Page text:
Gas Mask is the sort of underground hip-hop record that always seems to pop up over the last three or four years. Guided by a strict mid-‘90s ethos that sabotages other efforts, it somehow manages to rise above not only that crop, but much of the year’s more contemporary offerings as well. The Left, a trio lead by rising producer Apollo Brown—whose style is more Oddisee, 9th Wonder, or Marco Polo than Detroit proper—and joined by unknowns MC Journalist 103 and DJ Soko, have given old school heads a very nice surprise. The scratched hooks from DJ Soko are all tastefully done and make the heart warm in an era of mostly sung, melodic hooks. Journalist 103’s rhymes are very straightforward and minimal, often decrying the staleness of current hip-hop without using so much of the “let’s take it back” rhetoric as other Tea Party type contemporaries. He also admirably brings back the lost art of rappers—gasp—rapping their hooks. While their main conceit is that the industry is comprised of toxic terrorists pumping fumes of death into the mindspace of mainstream listeners, they easily avoid creating anything overwrought or heavy-handed.
Jouranlist 103 is really the revelation here, coming across like a mix of Black Thought and Kool G Rap, spitting fiery 16 after fiery 16 with little interest in letting up. While he covers all the typical tropes of hardcore, from dirt-off-your-shoulder verbal murder threats and whack MCs to the lack of respect he garners from the media compared to the perceived grandiosity within his own community, he balances it with a no-nonsense delivery that allows his verses to seem more substance than style. This is not an MC who raps about the negative atmosphere of modern hip-hop because he can’t think of anything else to say; it’s a guy that wants to be heard and knows how to explain himself. But he also breaks from pure braggadocio and complaints fairly often, such as on “Binoculars”, the title track, “Real Detroit”, “Reporting Live”, and “Caged Birds”. On these tracks, he often invites local legend MCs like Finale, Invincible, and Guilty Simpson to back him up, creating the strong familial atmosphere most Detroit hip-hop records have become known for.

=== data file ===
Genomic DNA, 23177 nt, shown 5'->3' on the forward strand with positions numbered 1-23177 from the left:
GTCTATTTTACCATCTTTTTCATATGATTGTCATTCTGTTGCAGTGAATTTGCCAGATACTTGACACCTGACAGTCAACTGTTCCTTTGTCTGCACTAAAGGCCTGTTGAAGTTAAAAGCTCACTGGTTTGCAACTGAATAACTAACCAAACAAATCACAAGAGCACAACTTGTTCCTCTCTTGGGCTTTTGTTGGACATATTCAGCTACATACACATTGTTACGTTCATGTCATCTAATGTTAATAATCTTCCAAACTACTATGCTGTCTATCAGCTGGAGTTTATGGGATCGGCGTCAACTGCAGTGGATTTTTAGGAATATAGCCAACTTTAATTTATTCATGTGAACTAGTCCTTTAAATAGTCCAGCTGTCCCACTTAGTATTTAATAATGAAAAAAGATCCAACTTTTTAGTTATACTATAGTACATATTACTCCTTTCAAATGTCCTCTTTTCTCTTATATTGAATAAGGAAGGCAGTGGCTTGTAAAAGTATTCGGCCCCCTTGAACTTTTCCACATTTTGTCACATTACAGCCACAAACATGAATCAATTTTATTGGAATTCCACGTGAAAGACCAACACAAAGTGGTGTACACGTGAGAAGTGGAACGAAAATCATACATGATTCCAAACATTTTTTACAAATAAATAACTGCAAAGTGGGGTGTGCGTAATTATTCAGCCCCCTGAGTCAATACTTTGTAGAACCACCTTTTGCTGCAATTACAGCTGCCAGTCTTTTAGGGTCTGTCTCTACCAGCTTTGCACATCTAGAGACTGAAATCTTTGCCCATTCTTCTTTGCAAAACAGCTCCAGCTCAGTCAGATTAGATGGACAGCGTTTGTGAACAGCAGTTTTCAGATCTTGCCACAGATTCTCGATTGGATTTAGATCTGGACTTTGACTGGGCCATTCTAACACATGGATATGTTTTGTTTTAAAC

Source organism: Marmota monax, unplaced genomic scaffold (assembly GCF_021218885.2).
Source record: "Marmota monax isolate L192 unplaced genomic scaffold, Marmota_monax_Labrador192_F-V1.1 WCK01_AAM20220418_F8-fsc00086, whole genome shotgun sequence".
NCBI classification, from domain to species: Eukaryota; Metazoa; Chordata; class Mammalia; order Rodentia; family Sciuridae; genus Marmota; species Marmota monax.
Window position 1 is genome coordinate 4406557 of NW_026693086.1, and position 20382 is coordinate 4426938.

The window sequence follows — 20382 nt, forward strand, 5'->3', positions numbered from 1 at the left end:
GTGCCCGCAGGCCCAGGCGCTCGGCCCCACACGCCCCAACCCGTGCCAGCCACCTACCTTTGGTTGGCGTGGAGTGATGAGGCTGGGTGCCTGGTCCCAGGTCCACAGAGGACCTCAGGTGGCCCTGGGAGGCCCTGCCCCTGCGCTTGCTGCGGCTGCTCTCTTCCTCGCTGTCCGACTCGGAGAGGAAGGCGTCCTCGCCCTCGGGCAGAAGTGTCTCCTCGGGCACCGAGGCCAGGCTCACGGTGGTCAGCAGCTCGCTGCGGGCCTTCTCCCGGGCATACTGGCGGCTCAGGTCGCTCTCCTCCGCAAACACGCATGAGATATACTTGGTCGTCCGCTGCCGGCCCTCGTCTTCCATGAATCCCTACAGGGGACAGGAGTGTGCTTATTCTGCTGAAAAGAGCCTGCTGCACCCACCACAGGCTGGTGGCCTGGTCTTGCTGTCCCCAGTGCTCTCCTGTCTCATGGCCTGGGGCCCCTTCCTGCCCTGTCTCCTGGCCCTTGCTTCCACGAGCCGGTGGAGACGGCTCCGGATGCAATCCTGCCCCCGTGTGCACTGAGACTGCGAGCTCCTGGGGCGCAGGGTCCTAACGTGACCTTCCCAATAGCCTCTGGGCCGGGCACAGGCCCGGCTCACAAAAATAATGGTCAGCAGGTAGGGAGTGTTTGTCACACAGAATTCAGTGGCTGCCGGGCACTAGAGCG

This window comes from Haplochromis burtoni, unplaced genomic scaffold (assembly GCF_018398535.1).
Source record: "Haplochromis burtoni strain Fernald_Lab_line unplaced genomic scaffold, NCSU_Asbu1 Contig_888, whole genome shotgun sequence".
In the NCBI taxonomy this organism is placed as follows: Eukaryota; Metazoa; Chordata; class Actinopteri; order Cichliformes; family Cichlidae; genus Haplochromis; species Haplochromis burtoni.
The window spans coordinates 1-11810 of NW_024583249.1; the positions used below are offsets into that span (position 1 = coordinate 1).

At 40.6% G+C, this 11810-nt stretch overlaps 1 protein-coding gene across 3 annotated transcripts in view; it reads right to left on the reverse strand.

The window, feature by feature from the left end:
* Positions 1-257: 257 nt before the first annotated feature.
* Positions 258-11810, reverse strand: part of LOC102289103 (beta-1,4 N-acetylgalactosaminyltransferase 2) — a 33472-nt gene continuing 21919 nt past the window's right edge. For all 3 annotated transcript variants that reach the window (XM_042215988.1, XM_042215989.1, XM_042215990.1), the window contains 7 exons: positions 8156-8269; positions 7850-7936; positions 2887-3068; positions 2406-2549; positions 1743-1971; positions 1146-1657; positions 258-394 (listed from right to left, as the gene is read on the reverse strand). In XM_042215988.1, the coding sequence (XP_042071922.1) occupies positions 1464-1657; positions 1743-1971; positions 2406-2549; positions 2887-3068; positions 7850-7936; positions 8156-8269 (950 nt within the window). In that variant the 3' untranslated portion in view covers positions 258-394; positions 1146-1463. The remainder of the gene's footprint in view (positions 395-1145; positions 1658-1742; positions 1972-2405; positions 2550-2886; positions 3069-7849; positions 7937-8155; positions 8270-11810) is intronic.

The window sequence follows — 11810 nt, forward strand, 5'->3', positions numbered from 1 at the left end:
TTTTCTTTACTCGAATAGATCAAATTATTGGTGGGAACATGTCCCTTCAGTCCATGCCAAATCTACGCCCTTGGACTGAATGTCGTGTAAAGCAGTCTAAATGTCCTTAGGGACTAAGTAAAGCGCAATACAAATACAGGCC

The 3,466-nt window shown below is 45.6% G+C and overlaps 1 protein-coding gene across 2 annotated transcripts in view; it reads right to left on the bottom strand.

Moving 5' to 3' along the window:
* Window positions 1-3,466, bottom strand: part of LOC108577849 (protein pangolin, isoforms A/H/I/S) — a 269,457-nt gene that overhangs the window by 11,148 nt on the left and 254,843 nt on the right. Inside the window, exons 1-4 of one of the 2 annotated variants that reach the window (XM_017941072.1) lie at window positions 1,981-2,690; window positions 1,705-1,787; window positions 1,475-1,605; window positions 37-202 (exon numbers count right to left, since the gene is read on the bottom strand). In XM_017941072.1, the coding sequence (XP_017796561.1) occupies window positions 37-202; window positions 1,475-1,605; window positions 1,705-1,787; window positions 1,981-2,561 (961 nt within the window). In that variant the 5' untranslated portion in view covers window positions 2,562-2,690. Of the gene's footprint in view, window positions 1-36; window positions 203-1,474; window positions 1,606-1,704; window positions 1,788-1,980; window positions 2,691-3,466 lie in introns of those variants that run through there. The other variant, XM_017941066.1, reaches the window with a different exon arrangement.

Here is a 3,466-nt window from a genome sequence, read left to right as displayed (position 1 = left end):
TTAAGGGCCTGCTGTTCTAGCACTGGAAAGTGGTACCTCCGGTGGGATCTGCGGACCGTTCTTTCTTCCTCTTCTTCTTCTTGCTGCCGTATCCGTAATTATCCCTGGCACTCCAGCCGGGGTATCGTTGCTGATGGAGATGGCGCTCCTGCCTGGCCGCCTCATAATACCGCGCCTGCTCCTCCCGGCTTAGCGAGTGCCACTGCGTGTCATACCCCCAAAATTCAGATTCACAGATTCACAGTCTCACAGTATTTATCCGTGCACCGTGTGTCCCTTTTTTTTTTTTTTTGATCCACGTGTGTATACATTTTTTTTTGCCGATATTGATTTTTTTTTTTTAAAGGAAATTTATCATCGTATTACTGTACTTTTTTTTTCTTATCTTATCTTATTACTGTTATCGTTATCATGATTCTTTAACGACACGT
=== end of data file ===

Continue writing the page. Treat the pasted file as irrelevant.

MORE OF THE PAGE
Apollo Brown’s production, like Journalist’s MCing, is both no-nonsense and somewhat reflective of his times. “How We Live” raids Madlib’s sample vaults for a very familiar chop, though one I’m grateful to hear verses over. There are a few other tracks here that find Brown lifting from the beat tapes of his inspirations, but thanks in large part to the group’s overall vibe, it feels more like honest reverence for quality tunes than an attempt to piggyback off another artist’s creativity. Gas Mask is, quite frankly, a nigh unassailable rap release. Some will want to break out the token “quit complaining” response to this sort of hip-hop, but the quality overcomes in the same way a generic gangsta or pop album would. And with Journalist’s obvious caring for his downtrodden city and the state of his art, Gas Mask is simply a strongly appealing hip-hop record with just the right balance of guests to keep his voice from becoming stale. The Left leave listeners feeling like this is the product of three longtime collaborators putting out their strongest possible work—not unlike Slum Village’s Villa Manifesto—despite being a trio comprised entirely of new faces to the national scene. Definitely a group any self-proclaimed head should turn their attention towards.